Kids in the Westport community looked up to Jaylen Richards. He was a leader. He was independent. He was fun to be around.
And “he really could have been somebody,” said Ronald Hammond, a Westport community member who frequently saw Richards around the area, always with a smile on his face.
But Richards’ life was cut short on Saturday night. At around 8:57 p.m., police found him shot multiple times in the chest in the 2400 block of Hollins Ferry Road. He was transported to Maryland Shock Trauma Center and pronounced dead from his injuries around 10:30 p.m.
Richards was shot on Maisel Court but ran a block to Hollins Ferry Road, Police Commissioner Michael Harrison said at a press conference Saturday night. Police identified him Monday morning. The area is less than a half mile from Westport Academy, where Richards was enrolled as a sixth grader, according to Baltimore City Public Schools spokesperson Sherry Christian.
In the days following, family, friends and strangers have poured support for Richards — who they call “J Rock” — on social media. What happened hurt a lot of people in the community, Hammond said. He hasn’t seen many kids outside since the shooting. They are devastated, he said.
The gun used in the shooting appeared to have been an assault-style rifle based on casings found on the scene, Harrison said.
“Weapons that are used in war, and weapons that should only be used in war, are being used on American streets, the streets of Baltimore,” Harrison said, as the mayor denounced the perpetrator’s access to such a powerful firearm.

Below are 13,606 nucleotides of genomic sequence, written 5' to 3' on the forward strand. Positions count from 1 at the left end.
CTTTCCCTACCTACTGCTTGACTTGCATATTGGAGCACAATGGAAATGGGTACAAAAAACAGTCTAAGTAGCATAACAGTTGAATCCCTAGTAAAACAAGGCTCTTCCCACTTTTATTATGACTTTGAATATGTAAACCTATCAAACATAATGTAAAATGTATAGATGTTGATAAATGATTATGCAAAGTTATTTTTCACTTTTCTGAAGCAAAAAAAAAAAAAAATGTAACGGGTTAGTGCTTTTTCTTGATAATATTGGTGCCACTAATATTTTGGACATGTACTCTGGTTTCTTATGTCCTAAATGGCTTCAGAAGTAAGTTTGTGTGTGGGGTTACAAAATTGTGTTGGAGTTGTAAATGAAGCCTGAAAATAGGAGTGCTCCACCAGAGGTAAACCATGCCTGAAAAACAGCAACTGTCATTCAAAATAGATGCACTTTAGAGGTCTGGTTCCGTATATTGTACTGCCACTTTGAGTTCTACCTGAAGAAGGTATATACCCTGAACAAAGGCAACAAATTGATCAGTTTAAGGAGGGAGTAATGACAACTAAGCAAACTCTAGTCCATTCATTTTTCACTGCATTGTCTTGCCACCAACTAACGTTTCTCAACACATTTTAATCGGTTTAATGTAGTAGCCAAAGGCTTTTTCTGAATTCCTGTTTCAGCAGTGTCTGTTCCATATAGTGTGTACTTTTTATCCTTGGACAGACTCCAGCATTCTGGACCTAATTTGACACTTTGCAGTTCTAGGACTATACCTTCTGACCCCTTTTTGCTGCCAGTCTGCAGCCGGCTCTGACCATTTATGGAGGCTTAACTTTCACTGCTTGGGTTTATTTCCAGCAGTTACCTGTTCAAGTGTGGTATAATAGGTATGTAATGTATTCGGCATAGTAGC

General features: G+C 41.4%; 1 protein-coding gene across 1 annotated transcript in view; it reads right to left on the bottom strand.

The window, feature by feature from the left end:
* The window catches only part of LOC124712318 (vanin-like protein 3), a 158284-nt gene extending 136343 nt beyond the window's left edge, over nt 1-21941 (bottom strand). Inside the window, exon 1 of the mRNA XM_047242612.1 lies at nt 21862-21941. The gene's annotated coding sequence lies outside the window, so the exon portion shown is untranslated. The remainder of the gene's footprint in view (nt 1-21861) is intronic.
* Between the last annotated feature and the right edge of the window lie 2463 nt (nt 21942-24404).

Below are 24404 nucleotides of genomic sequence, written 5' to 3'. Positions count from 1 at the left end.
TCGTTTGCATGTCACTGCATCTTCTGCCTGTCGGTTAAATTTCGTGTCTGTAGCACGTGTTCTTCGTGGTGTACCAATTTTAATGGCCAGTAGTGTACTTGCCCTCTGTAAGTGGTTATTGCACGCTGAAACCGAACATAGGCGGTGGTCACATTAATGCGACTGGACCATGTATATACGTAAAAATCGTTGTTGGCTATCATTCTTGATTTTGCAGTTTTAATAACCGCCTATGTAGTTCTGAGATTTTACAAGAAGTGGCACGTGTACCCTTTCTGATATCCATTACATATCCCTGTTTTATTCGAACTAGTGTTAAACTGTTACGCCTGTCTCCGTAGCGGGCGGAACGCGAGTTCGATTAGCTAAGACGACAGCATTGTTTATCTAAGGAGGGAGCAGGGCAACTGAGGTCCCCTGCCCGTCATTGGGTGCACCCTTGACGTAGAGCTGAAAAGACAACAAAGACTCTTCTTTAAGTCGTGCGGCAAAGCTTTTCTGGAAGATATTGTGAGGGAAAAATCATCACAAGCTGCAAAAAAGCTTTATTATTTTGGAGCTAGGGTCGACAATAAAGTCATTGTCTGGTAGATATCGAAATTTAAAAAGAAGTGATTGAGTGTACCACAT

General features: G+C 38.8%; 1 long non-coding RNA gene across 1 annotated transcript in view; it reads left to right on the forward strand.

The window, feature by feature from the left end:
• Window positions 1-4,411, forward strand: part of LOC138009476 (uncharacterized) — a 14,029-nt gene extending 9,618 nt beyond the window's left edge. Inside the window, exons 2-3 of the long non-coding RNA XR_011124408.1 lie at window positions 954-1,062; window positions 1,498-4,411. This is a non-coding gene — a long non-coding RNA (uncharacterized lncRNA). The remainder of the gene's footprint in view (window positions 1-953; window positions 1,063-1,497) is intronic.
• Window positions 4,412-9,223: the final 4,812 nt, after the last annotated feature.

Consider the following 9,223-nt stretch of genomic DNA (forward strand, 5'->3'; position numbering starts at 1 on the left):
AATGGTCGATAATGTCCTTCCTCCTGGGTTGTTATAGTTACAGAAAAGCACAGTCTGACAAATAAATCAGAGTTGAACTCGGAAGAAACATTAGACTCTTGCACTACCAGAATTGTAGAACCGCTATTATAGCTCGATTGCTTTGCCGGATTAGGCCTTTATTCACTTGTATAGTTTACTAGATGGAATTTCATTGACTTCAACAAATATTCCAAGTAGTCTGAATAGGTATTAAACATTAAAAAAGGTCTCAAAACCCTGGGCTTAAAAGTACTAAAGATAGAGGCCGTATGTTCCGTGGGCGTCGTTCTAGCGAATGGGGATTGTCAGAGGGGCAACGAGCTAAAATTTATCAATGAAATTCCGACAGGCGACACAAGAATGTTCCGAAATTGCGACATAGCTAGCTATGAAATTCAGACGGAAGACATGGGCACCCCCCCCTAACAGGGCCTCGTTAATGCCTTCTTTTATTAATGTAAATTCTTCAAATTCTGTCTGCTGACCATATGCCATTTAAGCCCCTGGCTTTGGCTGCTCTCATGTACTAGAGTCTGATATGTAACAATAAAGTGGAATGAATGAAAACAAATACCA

“We have to continue to focus on every single aspect of this gun violence,” Scott said. “We will not accept this.”
Richards called him “Uncle,” Hammond remembers, though they weren’t related. Hammond thought of him as a little brother. Richards never sat still, and was always doing something. He played football at one point, and was very competitive. He always wanted to be “the little head guy,” and he was a leader on and off the field, Hammond said. “You can tell how the people that be around him, they listen to the things he say,” he said.
Richards was the intended target of the shooting, a BPD spokesperson told The Banner Monday. Harrison had originally said on Saturday night that it was “uncertain” whether he was.
Saturday’s fatal shooting is the latest in a wave of gun violence among teenagers that has only worsened in recent months. The first three months of this year have marked the deadliest start to a year for Baltimore teens since at least 2015.
Nearly one in three people shot in 2023 were 18 or younger, even as nonfatal shootings and homicides in the city have receded. Since the start of the 2022 school year, two dozen high school-age teens have been shot within approximately two blocks of 16 different schools, according to a Baltimore Banner analysis.
Last week, Scott announced Baltimore would be “going back to the old days” to resume enforcement of a youth curfew law that has been on the books in the city for at least 20 years, but has been enforced only sporadically, citing a commitment to keeping young people safe.
Scott said the city would ramp up enforcement as the weather warms up, but did not provide a specific date. Youth Connection Centers, where law enforcement can drop off kids they catch out after hours, will be rolled out starting Memorial Day.
Research on curfews in other cities, however, have found the policy to be largely ineffective. Saturday night’s shooting came just before the planned curfew hours, which would require kids younger than 14 years old to be home by 9 p.m.
Baltimore Banner reporter Emily Sullivan contributed to this article.